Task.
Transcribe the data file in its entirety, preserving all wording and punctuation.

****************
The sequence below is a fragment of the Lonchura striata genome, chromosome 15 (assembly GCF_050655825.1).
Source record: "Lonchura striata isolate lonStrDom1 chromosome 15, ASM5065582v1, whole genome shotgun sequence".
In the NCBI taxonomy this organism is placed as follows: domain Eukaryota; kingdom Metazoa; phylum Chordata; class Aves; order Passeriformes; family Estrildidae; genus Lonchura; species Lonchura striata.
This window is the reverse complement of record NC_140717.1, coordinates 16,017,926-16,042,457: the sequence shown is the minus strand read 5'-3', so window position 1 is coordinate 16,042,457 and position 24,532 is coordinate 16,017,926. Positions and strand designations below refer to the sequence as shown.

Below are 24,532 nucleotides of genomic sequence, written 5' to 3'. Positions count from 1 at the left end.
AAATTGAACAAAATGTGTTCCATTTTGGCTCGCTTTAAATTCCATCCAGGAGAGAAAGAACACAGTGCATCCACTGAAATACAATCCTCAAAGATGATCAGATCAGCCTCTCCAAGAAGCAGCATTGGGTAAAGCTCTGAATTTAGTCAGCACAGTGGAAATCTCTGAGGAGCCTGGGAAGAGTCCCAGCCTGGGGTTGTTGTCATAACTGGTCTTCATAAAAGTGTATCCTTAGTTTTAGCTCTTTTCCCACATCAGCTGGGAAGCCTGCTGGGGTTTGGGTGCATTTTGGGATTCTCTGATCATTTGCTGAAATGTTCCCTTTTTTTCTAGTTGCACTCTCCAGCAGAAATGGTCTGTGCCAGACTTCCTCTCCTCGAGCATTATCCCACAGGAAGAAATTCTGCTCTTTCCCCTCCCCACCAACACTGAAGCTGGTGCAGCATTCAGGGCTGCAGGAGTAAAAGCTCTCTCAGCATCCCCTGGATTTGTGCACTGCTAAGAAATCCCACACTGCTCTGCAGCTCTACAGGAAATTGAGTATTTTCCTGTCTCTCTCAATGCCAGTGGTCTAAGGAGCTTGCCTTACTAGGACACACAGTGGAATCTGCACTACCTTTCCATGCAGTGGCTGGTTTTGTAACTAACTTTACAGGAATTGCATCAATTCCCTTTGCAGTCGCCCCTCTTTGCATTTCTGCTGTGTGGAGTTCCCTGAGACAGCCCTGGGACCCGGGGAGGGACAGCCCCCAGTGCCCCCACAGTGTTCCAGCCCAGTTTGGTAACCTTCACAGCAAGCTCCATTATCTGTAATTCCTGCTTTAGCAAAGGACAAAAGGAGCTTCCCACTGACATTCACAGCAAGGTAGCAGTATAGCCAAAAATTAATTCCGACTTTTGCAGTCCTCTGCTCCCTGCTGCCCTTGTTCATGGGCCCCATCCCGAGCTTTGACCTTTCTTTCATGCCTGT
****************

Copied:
The sequence below is a fragment of the Lonchura striata genome, chromosome 15 (assembly GCF_050655825.1).
Source record: "Lonchura striata isolate lonStrDom1 chromosome 15, ASM5065582v1, whole genome shotgun sequence".
In the NCBI taxonomy this organism is placed as follows: domain Eukaryota; kingdom Metazoa; phylum Chordata; class Aves; order Passeriformes; family Estrildidae; genus Lonchura; species Lonchura striata.
This window is the reverse complement of record NC_140717.1, coordinates 16,017,926-16,042,457: the sequence shown is the minus strand read 5'-3', so window position 1 is coordinate 16,042,457 and position 24,532 is coordinate 16,017,926. Positions and strand designations below refer to the sequence as shown.

Below are 24,532 nucleotides of genomic sequence, written 5' to 3'. Positions count from 1 at the left end.
AAATTGAACAAAATGTGTTCCATTTTGGCTCGCTTTAAATTCCATCCAGGAGAGAAAGAACACAGTGCATCCACTGAAATACAATCCTCAAAGATGATCAGATCAGCCTCTCCAAGAAGCAGCATTGGGTAAAGCTCTGAATTTAGTCAGCACAGTGGAAATCTCTGAGGAGCCTGGGAAGAGTCCCAGCCTGGGGTTGTTGTCATAACTGGTCTTCATAAAAGTGTATCCTTAGTTTTAGCTCTTTTCCCACATCAGCTGGGAAGCCTGCTGGGGTTTGGGTGCATTTTGGGATTCTCTGATCATTTGCTGAAATGTTCCCTTTTTTTCTAGTTGCACTCTCCAGCAGAAATGGTCTGTGCCAGACTTCCTCTCCTCGAGCATTATCCCACAGGAAGAAATTCTGCTCTTTCCCCTCCCCACCAACACTGAAGCTGGTGCAGCATTCAGGGCTGCAGGAGTAAAAGCTCTCTCAGCATCCCCTGGATTTGTGCACTGCTAAGAAATCCCACACTGCTCTGCAGCTCTACAGGAAATTGAGTATTTTCCTGTCTCTCTCAATGCCAGTGGTCTAAGGAGCTTGCCTTACTAGGACACACAGTGGAATCTGCACTACCTTTCCATGCAGTGGCTGGTTTTGTAACTAACTTTACAGGAATTGCATCAATTCCCTTTGCAGTCGCCCCTCTTTGCATTTCTGCTGTGTGGAGTTCCCTGAGACAGCCCTGGGACCCGGGGAGGGACAGCCCCCAGTGCCCCCACAGTGTTCCAGCCCAGTTTGGTAACCTTCACAGCAAGCTCCATTATCTGTAATTCCTGCTTTAGCAAAGGACAAAAGGAGCTTCCCACTGACATTCACAGCAAGGTAGCAGTATAGCCAAAAATTAATTCCGACTTTTGCAGTCCTCTGCTCCCTGCTGCCCTTGTTCATGGGCCCCATCCCGAGCTTTGACCTTTCTTTCATGCCTGT